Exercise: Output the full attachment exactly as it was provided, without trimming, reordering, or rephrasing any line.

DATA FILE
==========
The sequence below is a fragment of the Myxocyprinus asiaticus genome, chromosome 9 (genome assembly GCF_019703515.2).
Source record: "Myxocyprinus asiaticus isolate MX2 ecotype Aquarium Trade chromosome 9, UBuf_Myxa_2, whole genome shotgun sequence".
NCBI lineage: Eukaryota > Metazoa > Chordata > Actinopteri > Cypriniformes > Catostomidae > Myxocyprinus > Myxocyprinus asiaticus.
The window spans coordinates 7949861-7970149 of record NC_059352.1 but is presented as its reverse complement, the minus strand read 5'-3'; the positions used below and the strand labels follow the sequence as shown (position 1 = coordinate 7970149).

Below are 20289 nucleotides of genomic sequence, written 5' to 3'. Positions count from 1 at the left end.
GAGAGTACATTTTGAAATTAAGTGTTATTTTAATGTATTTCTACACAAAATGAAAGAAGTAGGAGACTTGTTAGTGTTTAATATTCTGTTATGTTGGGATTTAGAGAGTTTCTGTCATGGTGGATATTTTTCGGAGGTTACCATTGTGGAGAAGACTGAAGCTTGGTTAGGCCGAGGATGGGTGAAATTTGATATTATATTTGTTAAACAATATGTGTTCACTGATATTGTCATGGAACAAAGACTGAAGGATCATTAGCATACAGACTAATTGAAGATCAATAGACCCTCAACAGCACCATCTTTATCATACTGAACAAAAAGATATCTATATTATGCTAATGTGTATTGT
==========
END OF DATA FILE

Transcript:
The sequence below is a fragment of the Myxocyprinus asiaticus genome, chromosome 9 (genome assembly GCF_019703515.2).
Source record: "Myxocyprinus asiaticus isolate MX2 ecotype Aquarium Trade chromosome 9, UBuf_Myxa_2, whole genome shotgun sequence".
NCBI lineage: Eukaryota > Metazoa > Chordata > Actinopteri > Cypriniformes > Catostomidae > Myxocyprinus > Myxocyprinus asiaticus.
The window spans coordinates 7949861-7970149 of record NC_059352.1 but is presented as its reverse complement, the minus strand read 5'-3'; the positions used below and the strand labels follow the sequence as shown (position 1 = coordinate 7970149).

Below are 20289 nucleotides of genomic sequence, written 5' to 3'. Positions count from 1 at the left end.
GAGAGTACATTTTGAAATTAAGTGTTATTTTAATGTATTTCTACACAAAATGAAAGAAGTAGGAGACTTGTTAGTGTTTAATATTCTGTTATGTTGGGATTTAGAGAGTTTCTGTCATGGTGGATATTTTTCGGAGGTTACCATTGTGGAGAAGACTGAAGCTTGGTTAGGCCGAGGATGGGTGAAATTTGATATTATATTTGTTAAACAATATGTGTTCACTGATATTGTCATGGAACAAAGACTGAAGGATCATTAGCATACAGACTAATTGAAGATCAATAGACCCTCAACAGCACCATCTTTATCATACTGAACAAAAAGATATCTATATTATGCTAATGTGTATTGT